3 out of 5 stars

Having invigorated sci-fi action with 1999’s The Matrix, Andy and Lana Wachowski have struggled to match their cyberpunk sensation. Two inferior sequels followed in 2003, then a trio of expensive failures in subsequent years (Speed Racer, Cloud Atlas, Jupiter Ascending). The directors’ move to Netflix may have felt unimaginable a few years ago, but is video-on-demand the best place for their ambitions to find discipline?

Like most of the Wachowskis previous work, Sense8 touches on issues of interconnectedness, spiritualism, identity, prejudice, sexuality, and evolution. It’s worth mentioning Babylon 5‘s J. Michael Straczynski is this show’s co-creator, so maybe he prevented the Wachowskis concept getting tangled in metaphysical knots—although style over substance remains a fair criticism. Sense8 has an imaginative concept, echoing aspects of the Wachowskis maligned Cloud Atlas (where people’s life choices echoed through reincarnation), but the execution is where problems arise.

We’re introduced to eight strangers scattered across the globe, who realise they’re telepathically linked. These cognitive bridges enable the “Sensates” to share sights, sounds, smells, and emotions, while also allowing their consciousness to jump into each other’s bodies. This proves handy when one of their “cluster” is threatened and needs helping shooting gunmen, escaping suffocation, or picking handcuffs to flee a hospital. Or, less impressively, when an actor’s talent for lying means he’s best-equipped to handle an armed gangster, or when a pharmacist’s needed to create a homemade bomb from cleaning products.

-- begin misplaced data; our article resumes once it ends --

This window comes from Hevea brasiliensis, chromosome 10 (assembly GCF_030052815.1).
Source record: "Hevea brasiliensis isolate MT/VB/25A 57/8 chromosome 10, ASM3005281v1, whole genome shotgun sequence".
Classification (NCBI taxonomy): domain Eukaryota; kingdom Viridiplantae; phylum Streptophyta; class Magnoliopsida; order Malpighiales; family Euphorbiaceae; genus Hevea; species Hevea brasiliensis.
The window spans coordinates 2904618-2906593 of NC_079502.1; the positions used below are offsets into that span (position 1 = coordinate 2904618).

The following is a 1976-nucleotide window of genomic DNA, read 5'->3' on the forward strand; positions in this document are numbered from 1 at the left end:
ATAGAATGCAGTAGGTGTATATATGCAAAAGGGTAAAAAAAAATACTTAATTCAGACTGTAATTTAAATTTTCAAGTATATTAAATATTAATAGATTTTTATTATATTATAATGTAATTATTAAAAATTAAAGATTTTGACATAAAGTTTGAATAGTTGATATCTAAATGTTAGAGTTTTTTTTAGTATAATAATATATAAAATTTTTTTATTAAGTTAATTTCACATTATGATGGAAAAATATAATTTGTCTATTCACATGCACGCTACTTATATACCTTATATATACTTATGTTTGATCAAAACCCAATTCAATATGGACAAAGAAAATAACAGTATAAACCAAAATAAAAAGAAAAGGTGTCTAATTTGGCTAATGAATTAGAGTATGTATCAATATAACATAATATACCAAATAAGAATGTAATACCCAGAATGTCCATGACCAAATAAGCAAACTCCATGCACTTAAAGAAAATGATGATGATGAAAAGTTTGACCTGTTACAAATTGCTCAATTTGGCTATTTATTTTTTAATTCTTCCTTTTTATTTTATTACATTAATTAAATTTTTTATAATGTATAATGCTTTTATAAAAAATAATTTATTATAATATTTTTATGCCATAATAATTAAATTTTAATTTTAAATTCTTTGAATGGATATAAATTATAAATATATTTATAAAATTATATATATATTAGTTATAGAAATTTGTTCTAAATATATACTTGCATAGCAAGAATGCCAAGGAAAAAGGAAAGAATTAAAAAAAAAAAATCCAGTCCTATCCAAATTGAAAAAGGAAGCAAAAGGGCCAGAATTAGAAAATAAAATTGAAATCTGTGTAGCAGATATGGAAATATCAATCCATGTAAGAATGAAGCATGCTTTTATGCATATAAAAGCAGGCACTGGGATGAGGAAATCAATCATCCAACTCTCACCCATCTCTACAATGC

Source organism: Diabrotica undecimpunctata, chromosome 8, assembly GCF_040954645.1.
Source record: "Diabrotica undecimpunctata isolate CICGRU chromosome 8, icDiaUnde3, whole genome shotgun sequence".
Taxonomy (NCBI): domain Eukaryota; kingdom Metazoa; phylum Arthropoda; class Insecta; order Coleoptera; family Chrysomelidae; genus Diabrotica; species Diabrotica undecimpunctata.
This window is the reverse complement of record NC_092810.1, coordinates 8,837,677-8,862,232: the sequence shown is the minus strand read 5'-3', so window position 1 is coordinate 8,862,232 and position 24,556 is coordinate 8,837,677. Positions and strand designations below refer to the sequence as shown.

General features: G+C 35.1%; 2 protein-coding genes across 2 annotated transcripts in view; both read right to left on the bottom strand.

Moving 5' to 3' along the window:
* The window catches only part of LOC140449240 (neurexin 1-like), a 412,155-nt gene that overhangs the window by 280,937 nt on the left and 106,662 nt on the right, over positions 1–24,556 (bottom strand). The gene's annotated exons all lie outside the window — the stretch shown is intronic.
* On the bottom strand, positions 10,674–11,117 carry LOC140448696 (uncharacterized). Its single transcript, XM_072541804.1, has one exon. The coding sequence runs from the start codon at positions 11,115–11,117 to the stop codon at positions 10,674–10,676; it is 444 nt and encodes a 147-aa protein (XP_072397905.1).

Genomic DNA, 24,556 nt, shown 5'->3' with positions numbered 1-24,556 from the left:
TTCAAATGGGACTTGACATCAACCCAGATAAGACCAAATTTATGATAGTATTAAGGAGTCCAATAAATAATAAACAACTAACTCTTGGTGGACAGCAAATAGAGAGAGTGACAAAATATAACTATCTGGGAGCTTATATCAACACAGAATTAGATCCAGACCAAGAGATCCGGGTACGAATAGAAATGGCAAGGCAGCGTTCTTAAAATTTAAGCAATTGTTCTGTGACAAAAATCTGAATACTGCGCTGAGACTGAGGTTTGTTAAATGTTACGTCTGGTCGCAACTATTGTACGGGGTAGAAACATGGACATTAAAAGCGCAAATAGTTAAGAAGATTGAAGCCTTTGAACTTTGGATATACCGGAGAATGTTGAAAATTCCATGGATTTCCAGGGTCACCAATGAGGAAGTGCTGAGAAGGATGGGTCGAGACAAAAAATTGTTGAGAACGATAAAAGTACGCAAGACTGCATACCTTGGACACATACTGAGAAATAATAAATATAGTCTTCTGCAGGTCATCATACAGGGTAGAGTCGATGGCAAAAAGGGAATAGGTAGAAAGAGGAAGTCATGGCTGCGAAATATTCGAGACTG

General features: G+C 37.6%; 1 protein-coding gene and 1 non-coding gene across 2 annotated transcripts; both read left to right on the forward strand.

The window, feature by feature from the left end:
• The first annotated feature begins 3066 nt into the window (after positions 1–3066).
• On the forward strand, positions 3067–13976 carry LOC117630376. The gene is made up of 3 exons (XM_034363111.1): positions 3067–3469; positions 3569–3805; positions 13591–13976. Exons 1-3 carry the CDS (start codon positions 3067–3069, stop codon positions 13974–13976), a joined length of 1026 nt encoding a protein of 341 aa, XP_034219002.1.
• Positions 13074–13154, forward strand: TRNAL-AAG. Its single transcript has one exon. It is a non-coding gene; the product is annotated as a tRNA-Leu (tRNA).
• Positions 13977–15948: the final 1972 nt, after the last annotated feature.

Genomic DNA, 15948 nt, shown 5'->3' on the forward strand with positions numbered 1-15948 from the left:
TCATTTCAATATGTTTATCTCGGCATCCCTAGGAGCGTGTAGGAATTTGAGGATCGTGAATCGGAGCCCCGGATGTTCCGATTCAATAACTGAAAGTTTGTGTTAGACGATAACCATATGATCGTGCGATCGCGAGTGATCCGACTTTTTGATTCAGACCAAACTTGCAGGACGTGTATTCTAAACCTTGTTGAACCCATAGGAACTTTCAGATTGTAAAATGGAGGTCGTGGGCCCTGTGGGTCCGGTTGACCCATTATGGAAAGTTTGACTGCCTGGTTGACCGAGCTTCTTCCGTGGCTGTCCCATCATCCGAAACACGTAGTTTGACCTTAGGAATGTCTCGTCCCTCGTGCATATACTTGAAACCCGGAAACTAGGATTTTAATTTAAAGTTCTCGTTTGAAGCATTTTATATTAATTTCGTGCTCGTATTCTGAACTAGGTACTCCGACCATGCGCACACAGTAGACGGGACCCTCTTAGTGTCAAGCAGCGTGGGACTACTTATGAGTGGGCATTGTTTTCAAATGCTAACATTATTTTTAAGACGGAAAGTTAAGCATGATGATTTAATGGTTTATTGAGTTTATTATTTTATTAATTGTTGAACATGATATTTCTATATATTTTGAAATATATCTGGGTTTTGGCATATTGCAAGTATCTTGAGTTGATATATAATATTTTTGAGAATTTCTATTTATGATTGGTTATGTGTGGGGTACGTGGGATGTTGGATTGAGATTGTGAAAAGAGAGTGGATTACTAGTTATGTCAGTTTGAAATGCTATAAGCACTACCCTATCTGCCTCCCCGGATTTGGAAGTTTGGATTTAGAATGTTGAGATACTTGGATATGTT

The eight Sensates are: Capheus (Aml Ameen), a lovable Nairobi van driver and Jean-Claude Van Damme devotee, who agrees to work for a crime boss in order to pay for his mother’s AIDS medicine; Sun Bak (Doona Bae), daughter of a prominent Korean businessman and secretive kickboxer, who takes her irresponsible brother’s punishment for embezzlement; Nomi Marks (Jamie Clayton), a transgender ‘hacktivist’ living in San Francisco with her girlfriend, who helps her evade brain surgery from untrustworthy doctors; Tina Desai (Kala Dandekar), a Mumbai pharmacist trapped in a Bollywood film plot, marrying a man she doesn’t love; Riley Blue (Tuppence Middleton), an Icelandic D.J who’s run away to play gigs in top London nightclubs; Wolfgang Bogdanow (Max Riemelt), a German safe-cracker known to Berlin’s criminal underworld; Lito Rodriguez (Miguel Ángel Silvestre), a gay Mexican action movie star eager to keep his sexuality secret from the paparazzi; and Will Gorski (Brian J. Smith), a Chicago cop whose promising career’s been tainted by an unresolved murder form his childhood.